The same is true in the UK where BAE Systems has been the largest lobbyist in the UK during the past ten years, according to Transparency International. Indeed, BAE has held 30 meetings with government ministers in just the past two years.

For these companies, the war in Ukraine came at just the right time, say analysts. “In August when the Afghanistan war ended, when you had some of the CEOs of defense contractors lamenting the fact that the war ended and they were expecting a hit to their bottom line,” Dan Grazier, a senior defense policy fellow at the Project on Government Oversight in Washington DC, told Vice. “When the [Ukraine war] started, there were people there almost eagerly anticipating it—you know, big, big profits.”

Others noted that the weapons companies have little interest in diplomatic solutions to put an end to the conflict. “There's not very much money to be made in diplomacy, usually,” Erik Sperling, executive director of the anti-war group Just Foreign Policy, told Xinhua news service.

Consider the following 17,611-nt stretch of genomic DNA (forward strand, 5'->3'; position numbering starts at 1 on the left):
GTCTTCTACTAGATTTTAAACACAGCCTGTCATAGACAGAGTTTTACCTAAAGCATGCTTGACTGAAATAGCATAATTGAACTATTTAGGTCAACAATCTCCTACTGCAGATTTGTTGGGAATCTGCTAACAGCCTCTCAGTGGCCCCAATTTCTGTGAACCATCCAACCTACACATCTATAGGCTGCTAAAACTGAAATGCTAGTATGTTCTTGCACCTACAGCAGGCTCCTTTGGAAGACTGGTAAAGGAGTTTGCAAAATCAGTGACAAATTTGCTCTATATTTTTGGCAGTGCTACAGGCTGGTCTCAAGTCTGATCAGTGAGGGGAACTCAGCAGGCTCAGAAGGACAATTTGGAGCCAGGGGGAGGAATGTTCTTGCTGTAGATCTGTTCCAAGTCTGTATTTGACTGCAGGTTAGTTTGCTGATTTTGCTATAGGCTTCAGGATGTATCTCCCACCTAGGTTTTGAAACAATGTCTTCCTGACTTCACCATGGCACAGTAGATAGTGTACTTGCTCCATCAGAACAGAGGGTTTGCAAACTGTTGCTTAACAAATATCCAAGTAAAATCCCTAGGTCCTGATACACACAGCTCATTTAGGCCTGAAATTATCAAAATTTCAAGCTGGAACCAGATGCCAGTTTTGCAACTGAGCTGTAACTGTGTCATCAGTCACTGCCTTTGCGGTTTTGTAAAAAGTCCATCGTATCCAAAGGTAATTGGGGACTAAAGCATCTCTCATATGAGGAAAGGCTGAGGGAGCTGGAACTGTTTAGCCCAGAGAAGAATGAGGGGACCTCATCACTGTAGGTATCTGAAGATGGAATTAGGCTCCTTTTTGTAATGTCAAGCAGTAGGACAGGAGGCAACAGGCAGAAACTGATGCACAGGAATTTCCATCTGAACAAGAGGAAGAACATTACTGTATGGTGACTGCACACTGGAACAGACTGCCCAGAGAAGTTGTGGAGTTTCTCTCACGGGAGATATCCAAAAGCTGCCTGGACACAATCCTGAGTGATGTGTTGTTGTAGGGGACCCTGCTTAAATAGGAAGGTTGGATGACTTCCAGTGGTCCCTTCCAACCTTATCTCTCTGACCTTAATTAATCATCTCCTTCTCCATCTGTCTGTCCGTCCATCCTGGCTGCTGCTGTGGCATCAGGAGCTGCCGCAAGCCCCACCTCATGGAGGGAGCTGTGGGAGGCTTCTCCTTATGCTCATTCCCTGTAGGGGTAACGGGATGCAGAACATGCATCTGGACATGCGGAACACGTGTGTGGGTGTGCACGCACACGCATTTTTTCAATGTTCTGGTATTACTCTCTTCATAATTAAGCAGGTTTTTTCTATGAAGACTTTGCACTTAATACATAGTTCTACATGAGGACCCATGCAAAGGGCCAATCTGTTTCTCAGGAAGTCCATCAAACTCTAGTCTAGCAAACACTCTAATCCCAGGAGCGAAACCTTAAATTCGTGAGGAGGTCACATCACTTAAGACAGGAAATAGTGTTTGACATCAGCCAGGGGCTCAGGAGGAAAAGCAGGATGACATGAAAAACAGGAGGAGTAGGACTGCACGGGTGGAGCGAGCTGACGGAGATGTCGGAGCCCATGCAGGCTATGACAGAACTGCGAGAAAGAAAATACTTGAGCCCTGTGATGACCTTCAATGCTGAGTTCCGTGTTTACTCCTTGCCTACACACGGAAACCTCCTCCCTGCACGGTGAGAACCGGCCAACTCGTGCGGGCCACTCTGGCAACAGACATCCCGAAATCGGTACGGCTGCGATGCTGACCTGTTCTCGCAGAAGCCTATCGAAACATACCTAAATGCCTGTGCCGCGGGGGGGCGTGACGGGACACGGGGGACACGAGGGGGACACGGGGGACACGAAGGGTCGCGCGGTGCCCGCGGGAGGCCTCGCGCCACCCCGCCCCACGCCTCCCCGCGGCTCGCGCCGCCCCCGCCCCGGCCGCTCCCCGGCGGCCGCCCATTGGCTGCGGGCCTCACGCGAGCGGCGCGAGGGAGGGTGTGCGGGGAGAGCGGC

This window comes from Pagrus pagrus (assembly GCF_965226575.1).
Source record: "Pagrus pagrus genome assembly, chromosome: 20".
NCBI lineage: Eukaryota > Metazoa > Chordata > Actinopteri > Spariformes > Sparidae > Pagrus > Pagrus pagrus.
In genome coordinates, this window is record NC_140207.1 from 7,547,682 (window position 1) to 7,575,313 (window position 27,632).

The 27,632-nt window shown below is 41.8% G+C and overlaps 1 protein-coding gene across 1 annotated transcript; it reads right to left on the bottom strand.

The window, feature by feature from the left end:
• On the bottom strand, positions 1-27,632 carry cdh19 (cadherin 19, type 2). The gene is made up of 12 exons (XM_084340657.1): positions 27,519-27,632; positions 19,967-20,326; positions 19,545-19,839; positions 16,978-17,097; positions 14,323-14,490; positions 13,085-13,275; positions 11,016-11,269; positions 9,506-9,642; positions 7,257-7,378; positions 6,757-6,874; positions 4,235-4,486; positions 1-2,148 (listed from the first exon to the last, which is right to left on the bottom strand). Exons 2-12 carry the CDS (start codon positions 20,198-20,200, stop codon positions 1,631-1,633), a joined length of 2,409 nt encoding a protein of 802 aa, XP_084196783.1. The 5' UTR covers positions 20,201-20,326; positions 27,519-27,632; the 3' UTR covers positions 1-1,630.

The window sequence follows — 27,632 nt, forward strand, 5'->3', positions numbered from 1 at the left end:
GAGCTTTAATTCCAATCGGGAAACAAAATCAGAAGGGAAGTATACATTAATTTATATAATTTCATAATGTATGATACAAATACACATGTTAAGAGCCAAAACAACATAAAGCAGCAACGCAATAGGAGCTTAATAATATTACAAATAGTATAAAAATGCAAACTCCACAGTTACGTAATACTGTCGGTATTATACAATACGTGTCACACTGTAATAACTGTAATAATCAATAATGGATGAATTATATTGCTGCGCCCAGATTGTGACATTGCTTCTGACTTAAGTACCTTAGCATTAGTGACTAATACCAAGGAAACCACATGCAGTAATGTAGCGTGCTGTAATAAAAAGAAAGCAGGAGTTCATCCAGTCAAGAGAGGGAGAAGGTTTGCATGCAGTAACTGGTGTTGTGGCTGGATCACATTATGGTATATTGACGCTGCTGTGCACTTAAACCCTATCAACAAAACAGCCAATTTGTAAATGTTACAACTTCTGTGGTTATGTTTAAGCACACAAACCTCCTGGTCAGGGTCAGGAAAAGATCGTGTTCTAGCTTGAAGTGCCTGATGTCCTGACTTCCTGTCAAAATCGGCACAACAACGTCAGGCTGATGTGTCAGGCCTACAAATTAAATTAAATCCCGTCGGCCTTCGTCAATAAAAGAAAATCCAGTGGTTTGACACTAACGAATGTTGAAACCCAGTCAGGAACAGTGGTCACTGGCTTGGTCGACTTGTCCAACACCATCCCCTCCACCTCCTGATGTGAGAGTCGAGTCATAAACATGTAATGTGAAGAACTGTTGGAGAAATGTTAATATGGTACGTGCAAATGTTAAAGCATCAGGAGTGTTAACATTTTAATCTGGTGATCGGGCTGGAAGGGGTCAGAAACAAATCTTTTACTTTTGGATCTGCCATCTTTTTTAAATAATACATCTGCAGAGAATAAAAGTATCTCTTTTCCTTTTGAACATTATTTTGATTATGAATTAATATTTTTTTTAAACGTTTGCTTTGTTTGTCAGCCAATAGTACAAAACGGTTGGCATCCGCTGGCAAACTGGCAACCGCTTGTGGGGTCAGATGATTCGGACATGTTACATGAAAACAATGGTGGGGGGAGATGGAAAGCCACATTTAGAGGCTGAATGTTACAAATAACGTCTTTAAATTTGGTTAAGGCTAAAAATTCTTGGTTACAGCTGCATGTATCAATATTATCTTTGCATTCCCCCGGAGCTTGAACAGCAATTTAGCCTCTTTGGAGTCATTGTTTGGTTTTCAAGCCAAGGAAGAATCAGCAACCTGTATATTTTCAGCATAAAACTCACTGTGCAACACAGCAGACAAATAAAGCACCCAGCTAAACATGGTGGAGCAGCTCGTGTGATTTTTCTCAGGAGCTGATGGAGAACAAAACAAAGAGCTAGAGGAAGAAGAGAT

Since the war began, stock market speculators have rewarded shareholders of these companies. At the time of writing, the shares of BAE Systems, the largest weapons manufacturer in Europe and the UK, had risen by 21 percent since the start of the invasion; Rheinmetall has seen its stock price surge 88 percent over the last three months. In the U.S., Northrop Grumman’s stocks are up by around 16 percent, while shares of Lockheed Martin, the world's biggest weapons manufacturer, and shares of Raytheon Technologies increased by 28 and 20 percent respectively in the first month of the invasion.

“The situation is delightful for Rheinmetall, they probably never even dreamed of something like this €100 billion fund,” Alexander Lurz, a disarmament expert at Greenpeace Germany, told the Irish Times. “Now they just have to wait for the orders to arrive.”

Protests Mount

Meanwhile Ukrainian peace activists have been speaking out against the war, stating that they want Western governments to understand that escalating weapons supplies has devastating consequences.